After a Fedora distro upgrade (27->28) with dnf, I tried to manually resolve conflicts between package versions (needed to keep older OS versions functional; effective OS version is selected at boot time in GRUB2 menu).

dnf security checks prevented the removal of conflicting packages and I used rpm -e xxx --force to do that. I inadvertently removed glibc and the PC immediately errored out.

I want to avoid rebuilding my computer from scratch because:

  1. I don't exactly remember all applications I installed years ago (they were automatically upgraded by dnf system-upgrade), and
  2. there would be a huge configuration work in /etc to restore custom settings for my network environment plus the servers on the machine.

Using a rescue disk, I could boot and examine the hard disk. Everything seems relatively "clean". Files from glibc package are simply missing.

I could not complete chroot to the former root (in order to run rpm -i glibc) because chroot tries to launch /bin/bash which is missing.

Is there a way to tell rpm to do its usual job but to install files in, say, /mnt/hard_disk/ instead of /?

I'll take care afterwards of package database consistency and integrity.


2 Answers 2


chroot can take a command to run to this might work:

chroot /mnt/hard_disk rpm -i glibc*.rpm

Also, rpm has the --root option so this is another option:

rpm -i --root /mnt/hard_disk glibc*.rpm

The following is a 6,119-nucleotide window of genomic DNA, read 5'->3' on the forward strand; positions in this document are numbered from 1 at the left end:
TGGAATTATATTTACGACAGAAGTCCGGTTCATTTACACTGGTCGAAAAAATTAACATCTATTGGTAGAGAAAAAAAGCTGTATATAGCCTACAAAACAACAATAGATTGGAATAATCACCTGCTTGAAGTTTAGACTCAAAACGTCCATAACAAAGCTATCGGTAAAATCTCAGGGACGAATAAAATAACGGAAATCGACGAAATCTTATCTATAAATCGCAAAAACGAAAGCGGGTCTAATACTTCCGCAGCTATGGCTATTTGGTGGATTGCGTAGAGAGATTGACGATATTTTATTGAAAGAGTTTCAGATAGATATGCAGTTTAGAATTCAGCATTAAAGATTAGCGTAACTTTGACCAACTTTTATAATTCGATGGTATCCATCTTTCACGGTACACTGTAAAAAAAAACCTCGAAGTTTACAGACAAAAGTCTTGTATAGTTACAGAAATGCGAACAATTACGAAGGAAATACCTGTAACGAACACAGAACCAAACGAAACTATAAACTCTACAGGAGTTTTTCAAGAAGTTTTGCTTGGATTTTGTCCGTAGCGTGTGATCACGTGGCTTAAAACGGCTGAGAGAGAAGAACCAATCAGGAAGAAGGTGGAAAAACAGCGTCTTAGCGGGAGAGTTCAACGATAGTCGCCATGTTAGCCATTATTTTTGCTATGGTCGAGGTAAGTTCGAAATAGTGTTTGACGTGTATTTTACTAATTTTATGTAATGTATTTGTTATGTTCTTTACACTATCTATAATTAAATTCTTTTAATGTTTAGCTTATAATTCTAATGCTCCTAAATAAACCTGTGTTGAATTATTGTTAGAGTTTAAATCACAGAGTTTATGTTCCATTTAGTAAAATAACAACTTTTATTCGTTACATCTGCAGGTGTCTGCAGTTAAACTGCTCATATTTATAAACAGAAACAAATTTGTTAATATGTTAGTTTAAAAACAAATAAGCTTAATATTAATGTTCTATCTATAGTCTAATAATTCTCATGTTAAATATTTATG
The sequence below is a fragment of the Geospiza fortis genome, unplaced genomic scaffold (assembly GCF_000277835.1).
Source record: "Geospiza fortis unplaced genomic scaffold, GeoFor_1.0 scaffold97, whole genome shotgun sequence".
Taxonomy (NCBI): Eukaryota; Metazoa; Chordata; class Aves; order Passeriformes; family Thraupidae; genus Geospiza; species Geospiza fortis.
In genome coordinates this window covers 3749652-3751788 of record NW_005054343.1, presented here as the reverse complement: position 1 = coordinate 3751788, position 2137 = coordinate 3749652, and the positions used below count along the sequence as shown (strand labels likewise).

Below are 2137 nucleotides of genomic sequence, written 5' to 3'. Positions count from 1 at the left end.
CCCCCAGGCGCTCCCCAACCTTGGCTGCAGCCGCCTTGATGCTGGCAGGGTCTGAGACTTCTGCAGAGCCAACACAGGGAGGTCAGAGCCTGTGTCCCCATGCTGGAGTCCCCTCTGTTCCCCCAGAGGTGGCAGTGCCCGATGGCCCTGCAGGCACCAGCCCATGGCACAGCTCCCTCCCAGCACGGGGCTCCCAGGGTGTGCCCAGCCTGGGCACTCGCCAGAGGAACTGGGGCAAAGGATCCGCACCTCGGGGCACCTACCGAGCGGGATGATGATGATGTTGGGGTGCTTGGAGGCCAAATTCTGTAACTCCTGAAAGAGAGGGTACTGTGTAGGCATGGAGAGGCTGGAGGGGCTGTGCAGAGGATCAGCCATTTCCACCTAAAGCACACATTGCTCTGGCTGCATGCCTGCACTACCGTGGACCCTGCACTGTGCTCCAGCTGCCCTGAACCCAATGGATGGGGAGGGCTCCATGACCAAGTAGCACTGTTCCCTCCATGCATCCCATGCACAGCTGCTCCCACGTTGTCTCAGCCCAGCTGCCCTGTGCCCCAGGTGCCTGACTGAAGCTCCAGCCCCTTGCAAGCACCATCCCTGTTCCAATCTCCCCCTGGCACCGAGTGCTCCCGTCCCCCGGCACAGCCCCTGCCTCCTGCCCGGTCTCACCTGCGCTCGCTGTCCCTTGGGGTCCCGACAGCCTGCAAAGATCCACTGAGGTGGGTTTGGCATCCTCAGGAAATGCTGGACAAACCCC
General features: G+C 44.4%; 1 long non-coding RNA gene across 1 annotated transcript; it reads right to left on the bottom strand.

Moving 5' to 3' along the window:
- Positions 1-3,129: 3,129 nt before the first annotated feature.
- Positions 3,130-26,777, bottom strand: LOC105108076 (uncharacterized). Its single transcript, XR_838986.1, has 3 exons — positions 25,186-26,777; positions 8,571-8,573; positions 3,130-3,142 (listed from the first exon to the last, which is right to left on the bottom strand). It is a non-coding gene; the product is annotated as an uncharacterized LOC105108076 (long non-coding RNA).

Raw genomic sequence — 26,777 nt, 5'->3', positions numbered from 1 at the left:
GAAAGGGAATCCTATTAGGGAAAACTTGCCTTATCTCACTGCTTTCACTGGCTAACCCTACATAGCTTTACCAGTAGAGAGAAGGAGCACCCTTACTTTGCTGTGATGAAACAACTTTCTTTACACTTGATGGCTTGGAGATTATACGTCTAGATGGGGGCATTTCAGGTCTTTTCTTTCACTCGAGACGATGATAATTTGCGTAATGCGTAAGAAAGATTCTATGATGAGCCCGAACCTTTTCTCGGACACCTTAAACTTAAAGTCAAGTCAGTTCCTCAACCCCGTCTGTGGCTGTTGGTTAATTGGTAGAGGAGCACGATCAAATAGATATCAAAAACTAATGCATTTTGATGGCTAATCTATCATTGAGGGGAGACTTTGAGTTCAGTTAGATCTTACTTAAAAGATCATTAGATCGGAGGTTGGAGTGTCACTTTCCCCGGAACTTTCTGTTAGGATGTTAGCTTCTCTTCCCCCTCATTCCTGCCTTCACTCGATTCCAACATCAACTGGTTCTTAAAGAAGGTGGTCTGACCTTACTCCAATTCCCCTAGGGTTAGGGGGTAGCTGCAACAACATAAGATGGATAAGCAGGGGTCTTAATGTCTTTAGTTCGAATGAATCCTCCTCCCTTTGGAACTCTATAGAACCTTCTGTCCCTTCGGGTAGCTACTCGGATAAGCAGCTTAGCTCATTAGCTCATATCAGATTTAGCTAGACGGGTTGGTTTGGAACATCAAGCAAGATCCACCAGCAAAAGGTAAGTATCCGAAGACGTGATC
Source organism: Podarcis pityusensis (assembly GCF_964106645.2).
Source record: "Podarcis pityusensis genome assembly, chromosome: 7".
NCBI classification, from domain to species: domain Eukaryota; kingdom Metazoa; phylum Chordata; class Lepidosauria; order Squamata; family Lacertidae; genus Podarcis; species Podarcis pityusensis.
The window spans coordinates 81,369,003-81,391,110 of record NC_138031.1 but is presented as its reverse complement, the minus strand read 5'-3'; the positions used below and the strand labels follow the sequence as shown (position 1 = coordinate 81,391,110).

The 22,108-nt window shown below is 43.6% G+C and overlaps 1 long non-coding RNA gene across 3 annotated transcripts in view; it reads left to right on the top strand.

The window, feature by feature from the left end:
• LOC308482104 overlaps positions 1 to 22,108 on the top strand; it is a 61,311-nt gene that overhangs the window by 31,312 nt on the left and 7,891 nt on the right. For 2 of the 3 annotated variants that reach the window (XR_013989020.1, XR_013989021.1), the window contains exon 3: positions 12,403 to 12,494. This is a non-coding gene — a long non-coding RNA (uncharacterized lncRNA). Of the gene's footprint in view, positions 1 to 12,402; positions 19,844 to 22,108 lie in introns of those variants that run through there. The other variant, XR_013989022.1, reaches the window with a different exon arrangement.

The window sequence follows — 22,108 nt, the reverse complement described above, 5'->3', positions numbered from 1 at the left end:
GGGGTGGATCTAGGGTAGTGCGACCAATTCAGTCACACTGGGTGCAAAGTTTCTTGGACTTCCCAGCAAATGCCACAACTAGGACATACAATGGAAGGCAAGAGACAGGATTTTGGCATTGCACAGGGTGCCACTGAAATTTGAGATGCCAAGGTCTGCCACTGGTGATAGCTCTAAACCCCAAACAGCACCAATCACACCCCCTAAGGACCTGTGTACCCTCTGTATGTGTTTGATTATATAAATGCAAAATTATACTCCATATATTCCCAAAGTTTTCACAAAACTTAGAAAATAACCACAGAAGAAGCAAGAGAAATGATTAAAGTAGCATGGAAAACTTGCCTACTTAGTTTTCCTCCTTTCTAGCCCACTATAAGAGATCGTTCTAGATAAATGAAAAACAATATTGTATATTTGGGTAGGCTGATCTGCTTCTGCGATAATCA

• chroot … rpm … doesn't work because bash is needed to launch command and it was erased. I tried /bin/rpm (where I found rpm) or bin/rpm to no avail. rpm -i --root … is the right solution. PC can reboot now.
    – ajlittoz
    May 12, 2018 at 11:41
  • Everything back to normal. Conflicts resolved. Apparently they were cause by package(s) missing in the new repo (not updated yet?) causing dnf system upgrade to fail, leaving configuration in a mixed state.
    – ajlittoz
    May 12, 2018 at 13:12

There is a way to do this, though it doesn't use the rpm command. You'll need to have the rpm2cpio binary available, and then you simply do:

# cd /mnt/hard_disk
# rpm2cpio <rpmfile> | cpio -idmv

As you mentioned, you'll need to deal with RPMDB integrity issues afterwards, but that will get the files into place for you. There are numerous web pages with information and more details about this available through a simple google search, one of them is https://blog.packagecloud.io/eng/2015/10/13/inspect-extract-contents-rpm-packages/.

  • Thanks @John, I'll have a try. A small difficulty: the rescue disk is a DVD-ROM and I can't add utilitities. In particular, I can't run rpm -i rpm2cpio on it. Since package rpm2cpio seems to spawn files in numerous locations, how do I solve that? Also the suggested command(s) do not run the pre- & post-scripts in the rpm.
    – ajlittoz
    May 11, 2018 at 20:41
  • Can't you? Most rescue environments I've seen are built on a ramdisk-based root filesystem.
    – telcoM
    May 11, 2018 at 20:57
  • The suggested rpm2cpio <rpm> | cpio -idmv will extract relative to the current directory, so if you are in /mnt/hard_disk when executing that, any files in the RPM that would normally extract to /lib will go to /mnt/hard_disk/lib instead. The aim is to restore the essential files of glibc and the dynamic loader first, as a quick fix. Once you can successfully run chroot /mnt/hard_disk bash, you will be able to use rpm --reinstall glibc-*.rpm to achieve a "proper" reinstallation - but to run rpm, glibc and the dynamic loader must be in place.
    – telcoM
    May 11, 2018 at 21:08
  • @ajlittoz if you don't have rpm2cpio, you can use script like this instead May 11, 2018 at 21:22
  • @Mark Wagner's solution is better since it uses rpm without tweak. Thanks anyway.
    – ajlittoz
    May 12, 2018 at 13:10

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